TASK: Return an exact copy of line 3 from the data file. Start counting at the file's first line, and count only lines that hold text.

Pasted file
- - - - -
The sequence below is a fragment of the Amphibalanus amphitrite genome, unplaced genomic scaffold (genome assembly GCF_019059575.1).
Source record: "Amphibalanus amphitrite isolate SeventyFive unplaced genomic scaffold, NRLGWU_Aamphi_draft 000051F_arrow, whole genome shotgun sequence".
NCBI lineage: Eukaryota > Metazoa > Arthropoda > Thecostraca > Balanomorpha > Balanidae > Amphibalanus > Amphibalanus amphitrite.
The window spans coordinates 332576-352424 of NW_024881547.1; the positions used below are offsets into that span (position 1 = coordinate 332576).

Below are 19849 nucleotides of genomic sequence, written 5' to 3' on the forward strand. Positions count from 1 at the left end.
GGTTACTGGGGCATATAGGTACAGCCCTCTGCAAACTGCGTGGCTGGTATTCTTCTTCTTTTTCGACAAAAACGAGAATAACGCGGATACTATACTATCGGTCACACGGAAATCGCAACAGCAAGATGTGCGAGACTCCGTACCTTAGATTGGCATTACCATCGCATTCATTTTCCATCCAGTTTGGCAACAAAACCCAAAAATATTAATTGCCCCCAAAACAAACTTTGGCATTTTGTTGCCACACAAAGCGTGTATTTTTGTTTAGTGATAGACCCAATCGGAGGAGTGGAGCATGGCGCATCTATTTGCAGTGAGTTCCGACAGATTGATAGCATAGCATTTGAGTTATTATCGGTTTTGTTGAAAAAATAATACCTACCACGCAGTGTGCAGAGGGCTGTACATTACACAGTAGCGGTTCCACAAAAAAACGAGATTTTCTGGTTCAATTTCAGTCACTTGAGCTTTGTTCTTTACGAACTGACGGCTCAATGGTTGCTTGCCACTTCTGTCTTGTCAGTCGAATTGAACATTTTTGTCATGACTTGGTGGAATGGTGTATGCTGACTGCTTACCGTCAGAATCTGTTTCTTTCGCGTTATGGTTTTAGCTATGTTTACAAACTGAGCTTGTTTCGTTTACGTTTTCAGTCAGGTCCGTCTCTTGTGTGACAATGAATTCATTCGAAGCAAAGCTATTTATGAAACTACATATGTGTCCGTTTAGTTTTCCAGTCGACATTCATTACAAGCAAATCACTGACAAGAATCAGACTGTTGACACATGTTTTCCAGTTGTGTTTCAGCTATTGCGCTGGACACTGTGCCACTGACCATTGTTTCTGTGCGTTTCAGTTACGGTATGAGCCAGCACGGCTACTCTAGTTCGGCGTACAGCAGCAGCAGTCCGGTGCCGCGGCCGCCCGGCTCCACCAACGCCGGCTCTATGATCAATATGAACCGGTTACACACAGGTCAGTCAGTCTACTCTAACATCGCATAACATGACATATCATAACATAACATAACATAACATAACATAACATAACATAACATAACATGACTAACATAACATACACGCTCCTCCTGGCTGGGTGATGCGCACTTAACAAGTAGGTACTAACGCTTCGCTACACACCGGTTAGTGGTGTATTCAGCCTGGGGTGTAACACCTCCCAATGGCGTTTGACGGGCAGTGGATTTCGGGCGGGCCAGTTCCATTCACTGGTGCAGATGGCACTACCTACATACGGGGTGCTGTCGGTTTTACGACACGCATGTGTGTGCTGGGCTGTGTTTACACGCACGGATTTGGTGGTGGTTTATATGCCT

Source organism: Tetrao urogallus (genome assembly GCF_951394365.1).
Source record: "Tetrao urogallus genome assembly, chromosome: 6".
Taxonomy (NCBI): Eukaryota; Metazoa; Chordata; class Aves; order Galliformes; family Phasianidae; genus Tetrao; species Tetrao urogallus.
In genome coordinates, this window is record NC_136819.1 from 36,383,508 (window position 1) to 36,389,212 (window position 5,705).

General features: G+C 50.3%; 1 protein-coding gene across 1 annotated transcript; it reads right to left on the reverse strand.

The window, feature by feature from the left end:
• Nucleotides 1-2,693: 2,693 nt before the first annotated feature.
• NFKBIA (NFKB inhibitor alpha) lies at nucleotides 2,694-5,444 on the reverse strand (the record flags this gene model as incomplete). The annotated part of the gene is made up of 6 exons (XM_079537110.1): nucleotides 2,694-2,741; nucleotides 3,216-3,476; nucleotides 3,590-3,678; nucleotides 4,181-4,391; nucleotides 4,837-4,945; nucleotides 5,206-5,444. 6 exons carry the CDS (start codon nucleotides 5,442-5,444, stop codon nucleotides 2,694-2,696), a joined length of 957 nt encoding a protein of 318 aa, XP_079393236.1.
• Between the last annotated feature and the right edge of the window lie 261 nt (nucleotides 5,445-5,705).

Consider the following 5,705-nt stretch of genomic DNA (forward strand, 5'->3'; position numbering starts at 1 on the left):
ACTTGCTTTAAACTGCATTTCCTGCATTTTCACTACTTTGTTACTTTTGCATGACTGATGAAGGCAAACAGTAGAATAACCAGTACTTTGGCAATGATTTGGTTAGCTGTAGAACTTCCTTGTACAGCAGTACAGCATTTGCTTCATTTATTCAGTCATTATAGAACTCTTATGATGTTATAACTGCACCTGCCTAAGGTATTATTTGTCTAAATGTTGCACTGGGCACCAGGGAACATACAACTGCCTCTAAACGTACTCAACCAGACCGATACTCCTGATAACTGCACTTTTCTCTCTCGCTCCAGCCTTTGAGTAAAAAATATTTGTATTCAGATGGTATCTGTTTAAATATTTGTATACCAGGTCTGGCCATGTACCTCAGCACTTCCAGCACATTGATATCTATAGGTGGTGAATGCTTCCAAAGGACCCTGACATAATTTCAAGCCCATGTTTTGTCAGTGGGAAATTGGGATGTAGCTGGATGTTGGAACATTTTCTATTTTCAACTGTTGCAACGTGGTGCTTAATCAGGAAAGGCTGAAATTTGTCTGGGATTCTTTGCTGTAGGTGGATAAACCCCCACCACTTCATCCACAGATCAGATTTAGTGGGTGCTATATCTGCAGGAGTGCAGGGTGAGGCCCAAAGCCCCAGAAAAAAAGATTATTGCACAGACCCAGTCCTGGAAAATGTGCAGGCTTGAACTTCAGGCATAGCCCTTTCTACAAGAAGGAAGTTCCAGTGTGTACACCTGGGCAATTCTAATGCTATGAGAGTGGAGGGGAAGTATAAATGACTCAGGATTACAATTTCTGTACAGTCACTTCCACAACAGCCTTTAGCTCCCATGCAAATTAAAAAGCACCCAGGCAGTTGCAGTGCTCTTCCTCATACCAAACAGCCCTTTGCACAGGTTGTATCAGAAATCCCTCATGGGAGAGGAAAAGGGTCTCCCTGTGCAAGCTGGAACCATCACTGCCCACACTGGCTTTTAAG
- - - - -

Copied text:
NCBI lineage: Eukaryota > Metazoa > Arthropoda > Thecostraca > Balanomorpha > Balanidae > Amphibalanus > Amphibalanus amphitrite.